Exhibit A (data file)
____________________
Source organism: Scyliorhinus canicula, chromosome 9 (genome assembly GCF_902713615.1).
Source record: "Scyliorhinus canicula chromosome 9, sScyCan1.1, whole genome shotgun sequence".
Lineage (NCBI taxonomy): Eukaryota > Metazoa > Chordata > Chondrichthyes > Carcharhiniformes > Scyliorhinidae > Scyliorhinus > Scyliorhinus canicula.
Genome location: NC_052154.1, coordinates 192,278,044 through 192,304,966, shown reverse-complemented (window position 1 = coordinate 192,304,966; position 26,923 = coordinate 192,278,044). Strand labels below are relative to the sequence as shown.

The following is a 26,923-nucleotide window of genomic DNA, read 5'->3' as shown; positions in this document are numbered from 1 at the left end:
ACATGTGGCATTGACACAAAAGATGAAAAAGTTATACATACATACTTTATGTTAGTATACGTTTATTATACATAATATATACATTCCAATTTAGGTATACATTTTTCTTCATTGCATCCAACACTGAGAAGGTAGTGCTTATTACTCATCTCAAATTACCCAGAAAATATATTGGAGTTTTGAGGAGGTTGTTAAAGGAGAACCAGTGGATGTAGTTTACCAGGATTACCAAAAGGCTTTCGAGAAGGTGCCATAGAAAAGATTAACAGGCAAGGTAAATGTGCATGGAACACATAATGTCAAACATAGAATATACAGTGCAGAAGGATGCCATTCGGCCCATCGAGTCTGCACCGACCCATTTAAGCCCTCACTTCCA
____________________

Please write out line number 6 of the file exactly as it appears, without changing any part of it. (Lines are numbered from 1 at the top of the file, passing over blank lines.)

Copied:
ACATGTGGCATTGACACAAAAGATGAAAAAGTTATACATACATACTTTATGTTAGTATACGTTTATTATACATAATATATACATTCCAATTTAGGTATACATTTTTCTTCATTGCATCCAACACTGAGAAGGTAGTGCTTATTACTCATCTCAAATTACCCAGAAAATATATTGGAGTTTTGAGGAGGTTGTTAAAGGAGAACCAGTGGATGTAGTTTACCAGGATTACCAAAAGGCTTTCGAGAAGGTGCCATAGAAAAGATTAACAGGCAAGGTAAATGTGCATGGAACACATAATGTCAAACATAGAATATACAGTGCAGAAGGATGCCATTCGGCCCATCGAGTCTGCACCGACCCATTTAAGCCCTCACTTCCA